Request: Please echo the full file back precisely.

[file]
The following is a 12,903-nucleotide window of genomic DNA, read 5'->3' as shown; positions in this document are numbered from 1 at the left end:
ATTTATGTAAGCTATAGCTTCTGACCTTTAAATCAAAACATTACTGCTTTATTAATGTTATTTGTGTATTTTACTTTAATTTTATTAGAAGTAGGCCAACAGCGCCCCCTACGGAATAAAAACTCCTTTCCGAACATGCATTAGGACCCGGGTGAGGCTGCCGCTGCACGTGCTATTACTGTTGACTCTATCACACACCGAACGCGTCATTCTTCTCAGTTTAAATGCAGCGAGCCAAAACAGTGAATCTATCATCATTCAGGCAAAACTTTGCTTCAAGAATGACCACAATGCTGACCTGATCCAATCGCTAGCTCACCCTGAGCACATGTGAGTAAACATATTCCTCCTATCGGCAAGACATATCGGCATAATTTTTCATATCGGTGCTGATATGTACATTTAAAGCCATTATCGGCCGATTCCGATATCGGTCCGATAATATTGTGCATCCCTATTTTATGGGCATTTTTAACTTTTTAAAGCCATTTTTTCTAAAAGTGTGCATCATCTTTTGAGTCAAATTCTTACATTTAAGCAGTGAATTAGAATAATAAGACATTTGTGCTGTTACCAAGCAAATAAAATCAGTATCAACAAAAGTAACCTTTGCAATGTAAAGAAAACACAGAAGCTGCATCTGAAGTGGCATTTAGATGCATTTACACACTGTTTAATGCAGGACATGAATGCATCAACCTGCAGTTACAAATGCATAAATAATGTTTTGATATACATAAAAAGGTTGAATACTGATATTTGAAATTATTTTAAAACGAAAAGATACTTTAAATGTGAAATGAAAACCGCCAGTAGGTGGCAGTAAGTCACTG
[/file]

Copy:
The following is a 12,903-nucleotide window of genomic DNA, read 5'->3' as shown; positions in this document are numbered from 1 at the left end:
ATTTATGTAAGCTATAGCTTCTGACCTTTAAATCAAAACATTACTGCTTTATTAATGTTATTTGTGTATTTTACTTTAATTTTATTAGAAGTAGGCCAACAGCGCCCCCTACGGAATAAAAACTCCTTTCCGAACATGCATTAGGACCCGGGTGAGGCTGCCGCTGCACGTGCTATTACTGTTGACTCTATCACACACCGAACGCGTCATTCTTCTCAGTTTAAATGCAGCGAGCCAAAACAGTGAATCTATCATCATTCAGGCAAAACTTTGCTTCAAGAATGACCACAATGCTGACCTGATCCAATCGCTAGCTCACCCTGAGCACATGTGAGTAAACATATTCCTCCTATCGGCAAGACATATCGGCATAATTTTTCATATCGGTGCTGATATGTACATTTAAAGCCATTATCGGCCGATTCCGATATCGGTCCGATAATATTGTGCATCCCTATTTTATGGGCATTTTTAACTTTTTAAAGCCATTTTTTCTAAAAGTGTGCATCATCTTTTGAGTCAAATTCTTACATTTAAGCAGTGAATTAGAATAATAAGACATTTGTGCTGTTACCAAGCAAATAAAATCAGTATCAACAAAAGTAACCTTTGCAATGTAAAGAAAACACAGAAGCTGCATCTGAAGTGGCATTTAGATGCATTTACACACTGTTTAATGCAGGACATGAATGCATCAACCTGCAGTTACAAATGCATAAATAATGTTTTGATATACATAAAAAGGTTGAATACTGATATTTGAAATTATTTTAAAACGAAAAGATACTTTAAATGTGAAATGAAAACCGCCAGTAGGTGGCAGTAAGTCACTG